Ion exchange processes in water treatment have been used primarily for softening (hardness removal) in both community and point-of-use treatment and for disinfection in point-of-use treatment. Some ion exchange resins are used to deionize, disinfect or scavenge macromolecules from water. The main classes of ion exchangers used in water treatment and their advantages, disadvantages and costs are summarized in Table 14.
Table 14. Ion Exchangers and their Advantages, Disadvantages and their Advantages and Disadvantages for Household Use
|Exchange Resin||Community/Household Use||Advantages-||Disadvantages||Cost*||Comments|
|Softening resins||Yes/Yes||Easy to use||Do not inactivate microbes; spent resin replacement and disposal required; unavailable in some parts of the world||High||Lack of microbial reduction makes them unsuitable for microbial reductions in household water treatment|
|Deionizing Resins||Yes/Yes||Inactivate microbes; easy to use||Not recommended for drinking water; spent resin replacement and disposal required; unavailable in some parts of the world||High||The effects on long-term consumption of deionised water on health are not fully understood.|
|Iodine Disinfection (tri-iodide and penta-iodide)||No/Yes||Inactivates microbes; easy to use||Risk of soluble iodine leaching into water; spent resin replacement and disposal required; unavailable in some parts of the world||High||Difficult to determine useable life without added technology; impractical and limited availability in developing world|
|Adsorbent and scavenging resins||No/Yes||Easy to use||Not likely to inactivate microbes; microbial colonization and release a concern; not available in some parts of the world||High||Difficult to determine useable life without added technology; impractical and limited availability in many parts of the world|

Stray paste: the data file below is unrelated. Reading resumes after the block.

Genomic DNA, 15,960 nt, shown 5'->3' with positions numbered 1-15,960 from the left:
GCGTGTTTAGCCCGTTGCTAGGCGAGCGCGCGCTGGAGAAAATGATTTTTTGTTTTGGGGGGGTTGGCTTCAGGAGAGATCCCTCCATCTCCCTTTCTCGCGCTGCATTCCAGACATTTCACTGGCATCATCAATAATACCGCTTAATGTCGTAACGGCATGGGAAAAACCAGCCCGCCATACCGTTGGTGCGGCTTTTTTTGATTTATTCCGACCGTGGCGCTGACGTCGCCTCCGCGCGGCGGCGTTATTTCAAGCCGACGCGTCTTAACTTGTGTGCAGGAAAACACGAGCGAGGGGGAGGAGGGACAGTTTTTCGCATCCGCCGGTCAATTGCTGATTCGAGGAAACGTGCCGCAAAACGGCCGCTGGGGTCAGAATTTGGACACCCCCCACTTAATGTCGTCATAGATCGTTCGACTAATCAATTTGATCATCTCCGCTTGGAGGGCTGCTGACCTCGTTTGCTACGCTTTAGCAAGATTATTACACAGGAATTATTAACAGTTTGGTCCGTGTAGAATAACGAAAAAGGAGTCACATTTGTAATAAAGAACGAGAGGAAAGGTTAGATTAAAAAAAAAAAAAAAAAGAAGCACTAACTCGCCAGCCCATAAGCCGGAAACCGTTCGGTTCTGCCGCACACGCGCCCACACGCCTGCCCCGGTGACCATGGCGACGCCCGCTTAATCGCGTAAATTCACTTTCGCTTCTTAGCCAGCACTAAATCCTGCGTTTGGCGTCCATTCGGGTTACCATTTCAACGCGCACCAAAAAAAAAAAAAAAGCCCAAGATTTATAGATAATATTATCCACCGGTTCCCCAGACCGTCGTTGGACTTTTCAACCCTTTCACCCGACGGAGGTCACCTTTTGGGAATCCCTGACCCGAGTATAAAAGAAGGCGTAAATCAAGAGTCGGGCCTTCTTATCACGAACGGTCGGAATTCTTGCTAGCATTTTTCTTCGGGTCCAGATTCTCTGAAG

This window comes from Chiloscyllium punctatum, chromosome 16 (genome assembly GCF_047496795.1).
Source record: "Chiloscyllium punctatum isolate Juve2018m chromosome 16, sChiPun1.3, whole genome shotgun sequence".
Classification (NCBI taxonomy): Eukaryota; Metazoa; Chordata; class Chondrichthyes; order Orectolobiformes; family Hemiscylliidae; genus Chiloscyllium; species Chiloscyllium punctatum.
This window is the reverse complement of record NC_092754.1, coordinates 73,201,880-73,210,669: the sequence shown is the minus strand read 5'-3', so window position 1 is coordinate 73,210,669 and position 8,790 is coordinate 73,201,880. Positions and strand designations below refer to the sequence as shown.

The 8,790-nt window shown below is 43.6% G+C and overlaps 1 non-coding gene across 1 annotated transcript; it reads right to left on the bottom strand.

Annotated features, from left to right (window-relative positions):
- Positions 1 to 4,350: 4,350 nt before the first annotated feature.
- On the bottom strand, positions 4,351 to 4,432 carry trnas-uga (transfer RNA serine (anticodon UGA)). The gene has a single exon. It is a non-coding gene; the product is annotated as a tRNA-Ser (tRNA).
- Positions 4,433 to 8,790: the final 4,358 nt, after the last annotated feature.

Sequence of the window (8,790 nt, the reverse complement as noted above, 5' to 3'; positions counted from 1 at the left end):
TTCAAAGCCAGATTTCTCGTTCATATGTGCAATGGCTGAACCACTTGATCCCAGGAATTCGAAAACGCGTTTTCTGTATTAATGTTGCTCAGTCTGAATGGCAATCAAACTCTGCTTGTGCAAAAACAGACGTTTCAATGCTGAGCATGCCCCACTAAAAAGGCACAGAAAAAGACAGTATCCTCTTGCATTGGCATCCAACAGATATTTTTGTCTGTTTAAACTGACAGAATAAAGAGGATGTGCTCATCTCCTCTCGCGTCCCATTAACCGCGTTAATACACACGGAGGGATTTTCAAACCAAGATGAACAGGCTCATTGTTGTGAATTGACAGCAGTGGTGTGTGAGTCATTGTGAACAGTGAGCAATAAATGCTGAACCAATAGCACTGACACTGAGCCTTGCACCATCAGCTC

*See Table 11 footnote for explanation of cost basis
3.2 Softening, deionizing and scavenging resins
Ion exchange typically employs synthetic polymeric resins that must be centrally manufactured in specialized production facilities. The costs of these synthetic resins are relatively high and their availability in developing countries is limited. Ion exchange using natural zeolites has been applied to softening, chemical adsorption and other purposes in water treatment. However, natural zeolites have only limited availability worldwide, they require mining and processing systems that may be beyond the capacity of developing countries, and they have not been widely evaluated or used for microbial reductions in drinking water. The effects on long-term consumption of deionised water on health are not fully understood.
Softening resins are intended to remove hardness and they do not remove or inactivate waterborne microbes on a sustained basis. Furthermore, softening resins often become colonized with bacteria, resulting in excessive bacterial levels in product water, and they also increase the levels of sodium in the product water. In developed countries, point-of-use water treatment systems employing softening or scavenging resins often include addition treatment methods to reduce microbial loads in product water. Softening resins are relatively expensive, require regular monitoring and frequent replacement or recharging (regeneration of exchange capacity of spent resin); therefore, they are not practical for widespread household use to treated collected stored water. Because of their inability to reduce microbes, their complexities and other limitations, as described in Table 14, softening and scavenging resins are not recommended for household water treatment.